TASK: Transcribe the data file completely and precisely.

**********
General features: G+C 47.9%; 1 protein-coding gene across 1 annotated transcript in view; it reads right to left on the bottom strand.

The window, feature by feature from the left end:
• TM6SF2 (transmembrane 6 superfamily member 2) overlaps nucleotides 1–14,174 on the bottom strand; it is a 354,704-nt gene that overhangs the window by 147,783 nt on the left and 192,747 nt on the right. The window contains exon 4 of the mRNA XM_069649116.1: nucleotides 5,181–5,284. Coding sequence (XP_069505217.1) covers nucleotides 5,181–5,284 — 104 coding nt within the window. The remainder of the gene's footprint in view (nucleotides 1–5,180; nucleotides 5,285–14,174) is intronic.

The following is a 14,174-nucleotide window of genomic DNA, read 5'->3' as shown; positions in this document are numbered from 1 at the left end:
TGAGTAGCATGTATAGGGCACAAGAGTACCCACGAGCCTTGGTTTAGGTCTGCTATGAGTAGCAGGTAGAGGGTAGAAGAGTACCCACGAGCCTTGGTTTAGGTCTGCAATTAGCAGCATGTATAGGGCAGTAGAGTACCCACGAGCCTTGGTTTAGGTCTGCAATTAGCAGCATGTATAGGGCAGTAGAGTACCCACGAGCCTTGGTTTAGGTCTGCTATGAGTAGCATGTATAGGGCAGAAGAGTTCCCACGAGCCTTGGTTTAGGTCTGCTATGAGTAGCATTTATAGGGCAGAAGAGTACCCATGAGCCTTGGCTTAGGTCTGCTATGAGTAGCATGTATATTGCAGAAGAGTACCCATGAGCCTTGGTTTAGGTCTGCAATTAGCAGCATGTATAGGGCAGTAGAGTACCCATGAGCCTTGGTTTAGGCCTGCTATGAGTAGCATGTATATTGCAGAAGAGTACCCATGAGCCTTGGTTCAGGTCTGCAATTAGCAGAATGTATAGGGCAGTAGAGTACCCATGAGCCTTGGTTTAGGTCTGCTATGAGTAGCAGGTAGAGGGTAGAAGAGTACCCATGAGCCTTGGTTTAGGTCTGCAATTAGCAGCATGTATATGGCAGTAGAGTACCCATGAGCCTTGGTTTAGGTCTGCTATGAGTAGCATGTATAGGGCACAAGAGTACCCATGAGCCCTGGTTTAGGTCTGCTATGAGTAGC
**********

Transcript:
General features: G+C 47.9%; 1 protein-coding gene across 1 annotated transcript in view; it reads right to left on the bottom strand.

The window, feature by feature from the left end:
• TM6SF2 (transmembrane 6 superfamily member 2) overlaps nucleotides 1–14,174 on the bottom strand; it is a 354,704-nt gene that overhangs the window by 147,783 nt on the left and 192,747 nt on the right. The window contains exon 4 of the mRNA XM_069649116.1: nucleotides 5,181–5,284. Coding sequence (XP_069505217.1) covers nucleotides 5,181–5,284 — 104 coding nt within the window. The remainder of the gene's footprint in view (nucleotides 1–5,180; nucleotides 5,285–14,174) is intronic.

The following is a 14,174-nucleotide window of genomic DNA, read 5'->3' as shown; positions in this document are numbered from 1 at the left end:
TGAGTAGCATGTATAGGGCACAAGAGTACCCACGAGCCTTGGTTTAGGTCTGCTATGAGTAGCAGGTAGAGGGTAGAAGAGTACCCACGAGCCTTGGTTTAGGTCTGCAATTAGCAGCATGTATAGGGCAGTAGAGTACCCACGAGCCTTGGTTTAGGTCTGCAATTAGCAGCATGTATAGGGCAGTAGAGTACCCACGAGCCTTGGTTTAGGTCTGCTATGAGTAGCATGTATAGGGCAGAAGAGTTCCCACGAGCCTTGGTTTAGGTCTGCTATGAGTAGCATTTATAGGGCAGAAGAGTACCCATGAGCCTTGGCTTAGGTCTGCTATGAGTAGCATGTATATTGCAGAAGAGTACCCATGAGCCTTGGTTTAGGTCTGCAATTAGCAGCATGTATAGGGCAGTAGAGTACCCATGAGCCTTGGTTTAGGCCTGCTATGAGTAGCATGTATATTGCAGAAGAGTACCCATGAGCCTTGGTTCAGGTCTGCAATTAGCAGAATGTATAGGGCAGTAGAGTACCCATGAGCCTTGGTTTAGGTCTGCTATGAGTAGCAGGTAGAGGGTAGAAGAGTACCCATGAGCCTTGGTTTAGGTCTGCAATTAGCAGCATGTATATGGCAGTAGAGTACCCATGAGCCTTGGTTTAGGTCTGCTATGAGTAGCATGTATAGGGCACAAGAGTACCCATGAGCCCTGGTTTAGGTCTGCTATGAGTAGC